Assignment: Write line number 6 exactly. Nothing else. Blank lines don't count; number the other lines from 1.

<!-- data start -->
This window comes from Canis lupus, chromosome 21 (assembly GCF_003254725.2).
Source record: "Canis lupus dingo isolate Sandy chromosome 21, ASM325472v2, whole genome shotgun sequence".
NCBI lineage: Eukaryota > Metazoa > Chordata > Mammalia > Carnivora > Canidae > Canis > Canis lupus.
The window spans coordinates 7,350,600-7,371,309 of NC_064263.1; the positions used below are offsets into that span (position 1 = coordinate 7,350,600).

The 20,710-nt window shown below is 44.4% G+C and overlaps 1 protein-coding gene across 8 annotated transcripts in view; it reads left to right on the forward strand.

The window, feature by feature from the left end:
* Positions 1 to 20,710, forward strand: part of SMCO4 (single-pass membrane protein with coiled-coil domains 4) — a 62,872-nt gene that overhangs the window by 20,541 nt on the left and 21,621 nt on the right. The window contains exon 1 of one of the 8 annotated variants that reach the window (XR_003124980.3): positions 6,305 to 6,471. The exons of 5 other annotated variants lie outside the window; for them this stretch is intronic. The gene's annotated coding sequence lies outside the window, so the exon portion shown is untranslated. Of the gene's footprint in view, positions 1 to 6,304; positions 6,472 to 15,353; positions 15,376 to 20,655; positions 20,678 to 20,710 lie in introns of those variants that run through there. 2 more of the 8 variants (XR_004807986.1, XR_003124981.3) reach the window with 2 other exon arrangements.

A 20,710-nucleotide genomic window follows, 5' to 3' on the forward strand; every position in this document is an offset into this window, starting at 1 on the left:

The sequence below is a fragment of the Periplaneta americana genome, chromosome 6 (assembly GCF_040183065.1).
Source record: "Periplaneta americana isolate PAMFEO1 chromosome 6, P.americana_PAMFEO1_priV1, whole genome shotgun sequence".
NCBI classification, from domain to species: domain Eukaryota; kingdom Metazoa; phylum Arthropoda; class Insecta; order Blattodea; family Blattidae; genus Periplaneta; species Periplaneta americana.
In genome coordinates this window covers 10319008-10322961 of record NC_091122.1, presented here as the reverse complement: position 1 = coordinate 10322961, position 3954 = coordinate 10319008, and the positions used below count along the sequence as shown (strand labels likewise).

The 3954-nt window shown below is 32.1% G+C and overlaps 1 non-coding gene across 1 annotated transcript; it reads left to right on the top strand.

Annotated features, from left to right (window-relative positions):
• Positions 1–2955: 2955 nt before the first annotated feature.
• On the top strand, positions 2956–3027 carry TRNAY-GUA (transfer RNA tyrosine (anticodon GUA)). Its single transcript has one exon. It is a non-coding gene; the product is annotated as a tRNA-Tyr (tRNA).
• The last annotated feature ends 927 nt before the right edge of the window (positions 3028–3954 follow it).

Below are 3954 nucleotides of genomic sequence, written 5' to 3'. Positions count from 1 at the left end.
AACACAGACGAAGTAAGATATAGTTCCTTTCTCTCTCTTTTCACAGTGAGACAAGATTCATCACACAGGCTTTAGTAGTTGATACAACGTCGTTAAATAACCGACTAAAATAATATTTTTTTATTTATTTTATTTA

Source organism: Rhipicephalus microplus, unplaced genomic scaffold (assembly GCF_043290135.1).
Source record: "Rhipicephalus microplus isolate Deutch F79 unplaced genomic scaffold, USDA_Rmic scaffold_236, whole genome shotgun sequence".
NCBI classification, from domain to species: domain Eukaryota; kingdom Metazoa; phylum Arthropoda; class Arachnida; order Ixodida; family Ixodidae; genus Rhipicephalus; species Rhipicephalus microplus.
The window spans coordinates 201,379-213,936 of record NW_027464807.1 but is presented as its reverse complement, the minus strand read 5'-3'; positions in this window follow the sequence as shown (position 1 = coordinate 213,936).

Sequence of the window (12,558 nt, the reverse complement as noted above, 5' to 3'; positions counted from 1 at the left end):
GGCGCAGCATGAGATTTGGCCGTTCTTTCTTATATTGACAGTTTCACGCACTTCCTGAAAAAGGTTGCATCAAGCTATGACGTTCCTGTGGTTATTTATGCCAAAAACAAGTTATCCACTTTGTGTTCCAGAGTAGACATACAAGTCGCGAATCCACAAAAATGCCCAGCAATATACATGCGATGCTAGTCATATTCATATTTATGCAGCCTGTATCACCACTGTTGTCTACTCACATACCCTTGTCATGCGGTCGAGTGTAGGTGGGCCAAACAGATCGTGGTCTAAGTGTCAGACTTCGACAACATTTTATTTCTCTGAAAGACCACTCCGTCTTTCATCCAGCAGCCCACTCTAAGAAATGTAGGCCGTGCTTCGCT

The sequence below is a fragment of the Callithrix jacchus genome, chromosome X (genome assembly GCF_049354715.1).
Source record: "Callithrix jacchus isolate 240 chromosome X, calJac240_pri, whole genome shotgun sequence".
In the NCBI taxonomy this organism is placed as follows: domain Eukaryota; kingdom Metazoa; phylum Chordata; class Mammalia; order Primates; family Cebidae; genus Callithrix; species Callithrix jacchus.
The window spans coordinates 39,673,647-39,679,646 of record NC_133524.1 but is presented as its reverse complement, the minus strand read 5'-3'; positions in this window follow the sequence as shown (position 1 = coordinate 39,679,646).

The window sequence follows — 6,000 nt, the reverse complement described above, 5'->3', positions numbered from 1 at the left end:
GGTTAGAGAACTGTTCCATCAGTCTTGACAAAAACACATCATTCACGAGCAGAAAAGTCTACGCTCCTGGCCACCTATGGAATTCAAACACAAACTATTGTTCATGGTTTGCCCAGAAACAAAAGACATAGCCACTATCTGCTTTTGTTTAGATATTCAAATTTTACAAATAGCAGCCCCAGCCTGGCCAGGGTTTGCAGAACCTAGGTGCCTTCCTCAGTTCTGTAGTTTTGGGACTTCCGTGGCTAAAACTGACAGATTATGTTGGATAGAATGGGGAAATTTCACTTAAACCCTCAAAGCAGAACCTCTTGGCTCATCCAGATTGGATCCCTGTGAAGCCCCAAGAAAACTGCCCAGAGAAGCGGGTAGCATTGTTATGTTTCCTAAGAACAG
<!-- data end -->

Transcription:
The window, feature by feature from the left end: